For many families, home care is a preferable option to extended hospital stays or nursing homes. Being in a familiar place is a lot more comfortable for the elderly or those going through long-term illnesses, but there are trade-offs. A lot of families, with assistance, tackle home care themselves without the monitoring equipment found in hospitals.
EarlySense is a company that has been involved in developing devices and software for the medical industry for a while. Their latest product, Live, takes some of that expertise and brings it to the rest of us. The thin, disc-shaped device can be slid under a mattress or pad to track heart rate and sleep data. While it’s not officially a medical-grade device, it uses medical technology that proved to be 94 percent accurate in clinical trials. More than anything, it’s an affordable way for home carers to get some of that hospital monitoring equipment in the home.
Wisely, EarlySense keeps things very simple. Plugging in the tracker automatically activates Bluetooth, and the Live app will automatically detect the tracker and prompt you to connect. That’s it for setup — just place the tracker under the mattress or pad that your loved one is resting on (should be six inches from the edge, near the shoulder), and that’s it. You will need to be careful to cover the power cord, though — there’s no rechargeable battery, so it needs to stay plugged in to the wall, and you don’t want someone to trip over it. The Micro USB cable can become disconnected from the device a little too easily, as well. But, considering this will be used with people who may be bed-ridden and possibly in need of constant monitoring, it’s great to not have to worry about a battery.
Whenever someone is in bed, Live starts transmitting information over that Bluetooth connection — so make sure the connected smartphone stays nearby the bed. It could be worth it to use a cheap phone or an old smartphone laying around the house unused for that purpose.
The app keeps things simple, too. Instead of trying to stuff in a bunch of stats, Live focuses on three — heart rate, breathing rate, and sleep. Sleep tracking works similar to many other sleep trackers out there, breaking down sleep into light sleep, deep sleep, and REM sleep. You’ll also see how much and when the sleeper moved around at night, and can get a graph of heart rate and breathing rate over time.
I’m usually pretty down on sleep trackers. Almost every tracker I’ve used has either recorded inaccurate sleep and wake times or failed my trick test by marking out sleep stages when the thing was actually just sitting on my desk. Generally, I don’t think many sleep trackers can actually do what they advertise. So, it’s with some surprise that I can speak positively about Live. Sleep and wake times were consistently accurate, and the app could even properly tell when I was in bed but not asleep, as opposed to out of bed altogether. Heart rate tracking ended up similar to other trackers I’ve used — that’s a good thing, with optical sensors improving over the past couple years.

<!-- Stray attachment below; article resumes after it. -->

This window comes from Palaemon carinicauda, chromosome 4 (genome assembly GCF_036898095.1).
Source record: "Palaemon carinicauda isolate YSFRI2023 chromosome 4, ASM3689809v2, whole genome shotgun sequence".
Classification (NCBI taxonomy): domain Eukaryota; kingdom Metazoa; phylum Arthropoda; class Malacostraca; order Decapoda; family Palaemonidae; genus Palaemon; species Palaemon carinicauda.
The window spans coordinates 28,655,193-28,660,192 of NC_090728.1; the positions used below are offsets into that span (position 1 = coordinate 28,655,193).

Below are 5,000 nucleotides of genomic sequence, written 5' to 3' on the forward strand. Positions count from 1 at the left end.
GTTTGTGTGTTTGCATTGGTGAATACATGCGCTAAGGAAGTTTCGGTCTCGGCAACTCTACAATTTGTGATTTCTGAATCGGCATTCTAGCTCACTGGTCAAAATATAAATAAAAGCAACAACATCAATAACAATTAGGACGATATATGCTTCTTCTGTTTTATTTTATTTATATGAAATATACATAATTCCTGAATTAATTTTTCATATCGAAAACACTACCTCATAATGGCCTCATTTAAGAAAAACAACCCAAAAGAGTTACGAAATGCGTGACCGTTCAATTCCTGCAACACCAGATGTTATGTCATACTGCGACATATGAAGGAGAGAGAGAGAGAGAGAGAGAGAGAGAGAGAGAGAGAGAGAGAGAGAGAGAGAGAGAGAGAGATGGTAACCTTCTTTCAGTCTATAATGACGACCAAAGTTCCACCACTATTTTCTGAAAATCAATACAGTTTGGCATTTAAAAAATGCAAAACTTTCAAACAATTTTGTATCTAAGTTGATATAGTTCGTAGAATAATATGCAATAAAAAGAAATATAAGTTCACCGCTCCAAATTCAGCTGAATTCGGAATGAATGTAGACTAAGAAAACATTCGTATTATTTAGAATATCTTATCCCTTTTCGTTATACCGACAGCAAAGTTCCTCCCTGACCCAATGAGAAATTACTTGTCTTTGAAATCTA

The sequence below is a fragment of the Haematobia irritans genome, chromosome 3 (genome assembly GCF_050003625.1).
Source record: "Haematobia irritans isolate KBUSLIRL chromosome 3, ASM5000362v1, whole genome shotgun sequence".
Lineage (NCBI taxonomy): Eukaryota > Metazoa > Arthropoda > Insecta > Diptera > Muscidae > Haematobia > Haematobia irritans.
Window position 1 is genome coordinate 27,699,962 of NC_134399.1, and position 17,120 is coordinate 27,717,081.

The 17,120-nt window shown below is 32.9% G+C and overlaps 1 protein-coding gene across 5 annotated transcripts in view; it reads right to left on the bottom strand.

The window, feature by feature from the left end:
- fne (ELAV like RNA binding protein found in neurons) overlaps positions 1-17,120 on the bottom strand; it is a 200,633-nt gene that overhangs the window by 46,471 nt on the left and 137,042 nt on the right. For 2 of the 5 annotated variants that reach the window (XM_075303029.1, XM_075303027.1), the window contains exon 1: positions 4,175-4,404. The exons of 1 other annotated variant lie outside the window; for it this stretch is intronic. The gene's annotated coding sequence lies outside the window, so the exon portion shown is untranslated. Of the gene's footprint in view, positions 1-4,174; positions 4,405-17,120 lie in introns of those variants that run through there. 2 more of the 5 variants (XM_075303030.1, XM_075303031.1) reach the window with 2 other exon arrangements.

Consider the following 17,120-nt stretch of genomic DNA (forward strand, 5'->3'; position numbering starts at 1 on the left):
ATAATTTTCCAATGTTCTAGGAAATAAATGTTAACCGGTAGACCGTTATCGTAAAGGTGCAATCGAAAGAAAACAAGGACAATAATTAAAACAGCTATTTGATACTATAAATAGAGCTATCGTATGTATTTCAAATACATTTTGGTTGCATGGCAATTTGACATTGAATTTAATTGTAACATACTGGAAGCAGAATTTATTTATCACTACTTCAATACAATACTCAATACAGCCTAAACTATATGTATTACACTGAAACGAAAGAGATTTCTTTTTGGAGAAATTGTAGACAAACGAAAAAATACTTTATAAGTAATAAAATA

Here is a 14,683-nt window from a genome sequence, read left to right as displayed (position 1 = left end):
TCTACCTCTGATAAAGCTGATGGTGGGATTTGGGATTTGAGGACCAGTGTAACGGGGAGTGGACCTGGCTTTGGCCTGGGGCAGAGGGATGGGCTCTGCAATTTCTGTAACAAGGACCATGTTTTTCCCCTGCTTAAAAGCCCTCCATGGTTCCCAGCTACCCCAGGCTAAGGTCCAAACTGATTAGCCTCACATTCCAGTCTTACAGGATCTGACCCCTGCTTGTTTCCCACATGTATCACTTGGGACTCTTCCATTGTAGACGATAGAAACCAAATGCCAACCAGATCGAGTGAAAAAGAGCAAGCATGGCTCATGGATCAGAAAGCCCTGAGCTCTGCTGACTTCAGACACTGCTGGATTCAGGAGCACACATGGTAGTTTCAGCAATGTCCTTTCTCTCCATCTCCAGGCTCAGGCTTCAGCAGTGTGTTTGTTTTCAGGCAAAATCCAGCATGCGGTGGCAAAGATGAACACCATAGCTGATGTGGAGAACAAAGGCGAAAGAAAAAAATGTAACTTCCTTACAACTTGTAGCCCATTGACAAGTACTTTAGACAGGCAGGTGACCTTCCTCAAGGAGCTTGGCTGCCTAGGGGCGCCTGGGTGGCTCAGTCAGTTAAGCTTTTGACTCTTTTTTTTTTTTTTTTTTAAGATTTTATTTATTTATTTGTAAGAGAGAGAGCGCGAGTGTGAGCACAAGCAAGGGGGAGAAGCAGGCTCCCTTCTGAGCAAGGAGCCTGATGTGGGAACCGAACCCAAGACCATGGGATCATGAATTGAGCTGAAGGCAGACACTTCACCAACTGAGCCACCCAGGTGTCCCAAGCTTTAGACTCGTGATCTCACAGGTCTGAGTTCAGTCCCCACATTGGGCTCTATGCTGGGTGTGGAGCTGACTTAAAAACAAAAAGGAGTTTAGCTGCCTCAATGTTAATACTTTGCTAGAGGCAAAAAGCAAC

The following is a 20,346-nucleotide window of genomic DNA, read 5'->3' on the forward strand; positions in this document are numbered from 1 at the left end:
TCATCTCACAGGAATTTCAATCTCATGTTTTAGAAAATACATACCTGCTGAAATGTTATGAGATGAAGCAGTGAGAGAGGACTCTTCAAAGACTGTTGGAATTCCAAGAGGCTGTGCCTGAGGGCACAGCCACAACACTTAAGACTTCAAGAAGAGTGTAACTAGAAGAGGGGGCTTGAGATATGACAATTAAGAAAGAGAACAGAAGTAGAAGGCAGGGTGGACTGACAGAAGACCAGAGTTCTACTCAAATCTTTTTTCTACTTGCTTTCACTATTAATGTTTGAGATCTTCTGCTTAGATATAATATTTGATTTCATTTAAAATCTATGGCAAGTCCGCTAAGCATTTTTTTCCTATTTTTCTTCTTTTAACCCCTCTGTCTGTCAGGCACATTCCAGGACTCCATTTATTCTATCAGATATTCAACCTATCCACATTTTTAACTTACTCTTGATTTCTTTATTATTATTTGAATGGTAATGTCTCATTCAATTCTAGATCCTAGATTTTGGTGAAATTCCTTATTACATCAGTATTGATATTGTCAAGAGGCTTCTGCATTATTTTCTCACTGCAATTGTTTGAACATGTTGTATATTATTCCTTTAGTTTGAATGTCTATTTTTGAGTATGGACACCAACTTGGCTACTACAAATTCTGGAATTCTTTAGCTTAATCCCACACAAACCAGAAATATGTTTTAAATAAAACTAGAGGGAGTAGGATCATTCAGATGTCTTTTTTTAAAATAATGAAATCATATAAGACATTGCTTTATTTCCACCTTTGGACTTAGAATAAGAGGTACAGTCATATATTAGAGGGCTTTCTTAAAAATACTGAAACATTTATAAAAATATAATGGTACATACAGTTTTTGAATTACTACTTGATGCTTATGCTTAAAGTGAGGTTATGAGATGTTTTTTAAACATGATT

So, Live delivers on the promise of accuracy. The problem, as it is with all fitness trackers, is figuring out what to do with that information. In Live’s case, the answer is to share that data with medical professionals. Even without their help, Live will notify you of very obvious changes in condition, but medical professionals can use all that data in a more nuanced way, which could lead to better recommendations for care. The app also gives some recommendations, but it’s the basics — don’t eat right before going to bed, don’t use devices with LCD screens right before bed, and the like.
If you’re a home carer and plan to use something like Live, sharing the data with a medical professional is essential. EarlySense knows it, too — the app has a link to contact Amwell, a paid service that can start a video call between you and a doctor. Chances are you’ll still want to ask the family doctor instead, but if that’s not an option, it’s good to have something like Amwell as another option.
Live can also be used by healthy people to monitor their sleep, too, and have even included an alarm clock that wakes you up at the optimal time within a designated window. You can also keep a sleep diary by marking down activities that might have affected your sleep, like having caffeine or doing a lot of exercise within six hours of going to bed. If you’re really into the quantified self movement, Live makes a lot of sense thanks to its superior accuracy over wearables, but it’s a tougher sell since sleep tracking is all it does.